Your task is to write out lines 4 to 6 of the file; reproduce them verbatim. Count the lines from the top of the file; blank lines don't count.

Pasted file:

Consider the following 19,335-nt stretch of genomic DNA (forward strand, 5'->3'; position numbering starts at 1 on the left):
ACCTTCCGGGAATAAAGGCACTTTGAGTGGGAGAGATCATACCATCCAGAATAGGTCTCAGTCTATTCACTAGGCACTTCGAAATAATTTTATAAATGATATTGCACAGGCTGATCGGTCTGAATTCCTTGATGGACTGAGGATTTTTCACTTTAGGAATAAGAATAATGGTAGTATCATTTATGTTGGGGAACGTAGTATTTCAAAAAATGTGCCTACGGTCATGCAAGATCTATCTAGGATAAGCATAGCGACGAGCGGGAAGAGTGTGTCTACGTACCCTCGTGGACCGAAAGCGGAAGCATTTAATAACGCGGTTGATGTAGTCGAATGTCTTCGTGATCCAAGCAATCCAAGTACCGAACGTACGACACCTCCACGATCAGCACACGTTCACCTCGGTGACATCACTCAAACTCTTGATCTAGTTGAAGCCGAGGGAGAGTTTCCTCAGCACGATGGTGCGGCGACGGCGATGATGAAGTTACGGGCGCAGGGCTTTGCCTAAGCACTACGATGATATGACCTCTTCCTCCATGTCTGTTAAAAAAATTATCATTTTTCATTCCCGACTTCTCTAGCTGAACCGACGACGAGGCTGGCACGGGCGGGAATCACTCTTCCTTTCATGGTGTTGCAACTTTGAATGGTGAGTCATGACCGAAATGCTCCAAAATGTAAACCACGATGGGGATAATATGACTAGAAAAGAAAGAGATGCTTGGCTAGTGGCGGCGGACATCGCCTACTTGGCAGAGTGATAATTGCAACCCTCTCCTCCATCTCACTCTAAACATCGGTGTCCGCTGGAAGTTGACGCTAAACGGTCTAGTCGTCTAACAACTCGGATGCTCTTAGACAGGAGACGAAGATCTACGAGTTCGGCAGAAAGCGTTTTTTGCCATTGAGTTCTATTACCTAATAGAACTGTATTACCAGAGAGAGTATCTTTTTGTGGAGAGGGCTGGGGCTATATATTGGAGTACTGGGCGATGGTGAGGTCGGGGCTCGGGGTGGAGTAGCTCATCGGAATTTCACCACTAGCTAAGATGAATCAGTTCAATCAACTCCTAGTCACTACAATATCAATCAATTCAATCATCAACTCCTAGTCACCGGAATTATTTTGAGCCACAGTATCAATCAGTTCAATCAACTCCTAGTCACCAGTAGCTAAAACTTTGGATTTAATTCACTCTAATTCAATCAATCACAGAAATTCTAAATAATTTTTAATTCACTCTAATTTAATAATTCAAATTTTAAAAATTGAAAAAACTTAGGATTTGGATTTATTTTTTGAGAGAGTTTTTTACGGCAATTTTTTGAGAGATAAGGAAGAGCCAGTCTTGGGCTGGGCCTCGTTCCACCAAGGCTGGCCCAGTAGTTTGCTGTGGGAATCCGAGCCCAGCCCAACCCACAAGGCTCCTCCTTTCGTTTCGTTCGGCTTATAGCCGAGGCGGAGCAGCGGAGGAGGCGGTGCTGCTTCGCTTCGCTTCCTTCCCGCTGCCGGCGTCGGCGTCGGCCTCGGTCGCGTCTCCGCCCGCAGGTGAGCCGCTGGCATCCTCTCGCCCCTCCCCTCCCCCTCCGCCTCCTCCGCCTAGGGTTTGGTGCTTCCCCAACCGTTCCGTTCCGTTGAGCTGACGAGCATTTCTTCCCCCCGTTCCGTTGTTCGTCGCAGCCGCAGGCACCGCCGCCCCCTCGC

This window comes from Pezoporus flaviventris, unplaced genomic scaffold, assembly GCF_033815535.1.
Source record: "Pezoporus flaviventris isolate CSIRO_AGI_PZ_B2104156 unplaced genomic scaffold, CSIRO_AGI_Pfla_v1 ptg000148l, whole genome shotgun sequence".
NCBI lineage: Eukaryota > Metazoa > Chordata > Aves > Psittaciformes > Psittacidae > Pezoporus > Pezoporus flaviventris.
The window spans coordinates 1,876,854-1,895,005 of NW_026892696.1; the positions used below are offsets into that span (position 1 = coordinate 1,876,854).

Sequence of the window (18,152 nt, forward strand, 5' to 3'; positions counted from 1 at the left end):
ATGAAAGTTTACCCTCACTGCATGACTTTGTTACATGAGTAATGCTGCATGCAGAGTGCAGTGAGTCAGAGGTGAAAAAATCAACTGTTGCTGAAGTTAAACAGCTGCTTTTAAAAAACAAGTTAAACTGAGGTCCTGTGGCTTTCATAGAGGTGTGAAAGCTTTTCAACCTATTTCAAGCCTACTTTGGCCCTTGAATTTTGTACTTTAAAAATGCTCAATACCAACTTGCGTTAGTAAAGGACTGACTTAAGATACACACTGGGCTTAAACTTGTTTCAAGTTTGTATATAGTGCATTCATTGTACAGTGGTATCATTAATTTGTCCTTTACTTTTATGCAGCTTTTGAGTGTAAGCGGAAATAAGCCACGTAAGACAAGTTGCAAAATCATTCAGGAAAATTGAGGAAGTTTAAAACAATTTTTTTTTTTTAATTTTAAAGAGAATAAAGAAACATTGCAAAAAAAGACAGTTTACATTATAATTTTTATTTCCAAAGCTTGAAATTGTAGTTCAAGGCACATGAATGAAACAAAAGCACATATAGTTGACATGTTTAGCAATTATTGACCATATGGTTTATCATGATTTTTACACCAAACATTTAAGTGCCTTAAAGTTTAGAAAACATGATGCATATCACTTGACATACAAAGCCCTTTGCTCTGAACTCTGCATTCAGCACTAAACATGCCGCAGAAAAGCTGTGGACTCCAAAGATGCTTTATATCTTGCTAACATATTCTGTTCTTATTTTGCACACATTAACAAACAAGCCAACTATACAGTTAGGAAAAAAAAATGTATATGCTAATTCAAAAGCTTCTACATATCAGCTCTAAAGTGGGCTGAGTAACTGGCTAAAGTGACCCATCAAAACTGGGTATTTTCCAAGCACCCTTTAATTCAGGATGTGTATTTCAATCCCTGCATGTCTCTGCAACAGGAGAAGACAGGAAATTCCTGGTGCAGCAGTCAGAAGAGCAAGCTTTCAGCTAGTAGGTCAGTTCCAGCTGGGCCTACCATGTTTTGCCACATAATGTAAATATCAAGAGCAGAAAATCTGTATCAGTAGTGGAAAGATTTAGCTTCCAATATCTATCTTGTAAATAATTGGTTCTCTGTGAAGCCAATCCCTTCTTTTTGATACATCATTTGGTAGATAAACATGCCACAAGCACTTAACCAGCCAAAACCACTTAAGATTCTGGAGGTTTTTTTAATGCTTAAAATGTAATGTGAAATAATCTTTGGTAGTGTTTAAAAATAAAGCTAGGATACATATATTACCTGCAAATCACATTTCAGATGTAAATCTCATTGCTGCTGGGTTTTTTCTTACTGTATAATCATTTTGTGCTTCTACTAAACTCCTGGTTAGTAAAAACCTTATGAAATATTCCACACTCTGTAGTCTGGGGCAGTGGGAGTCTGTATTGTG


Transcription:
Source record: "Pezoporus flaviventris isolate CSIRO_AGI_PZ_B2104156 unplaced genomic scaffold, CSIRO_AGI_Pfla_v1 ptg000148l, whole genome shotgun sequence".
NCBI lineage: Eukaryota > Metazoa > Chordata > Aves > Psittaciformes > Psittacidae > Pezoporus > Pezoporus flaviventris.
The window spans coordinates 1,876,854-1,895,005 of NW_026892696.1; the positions used below are offsets into that span (position 1 = coordinate 1,876,854).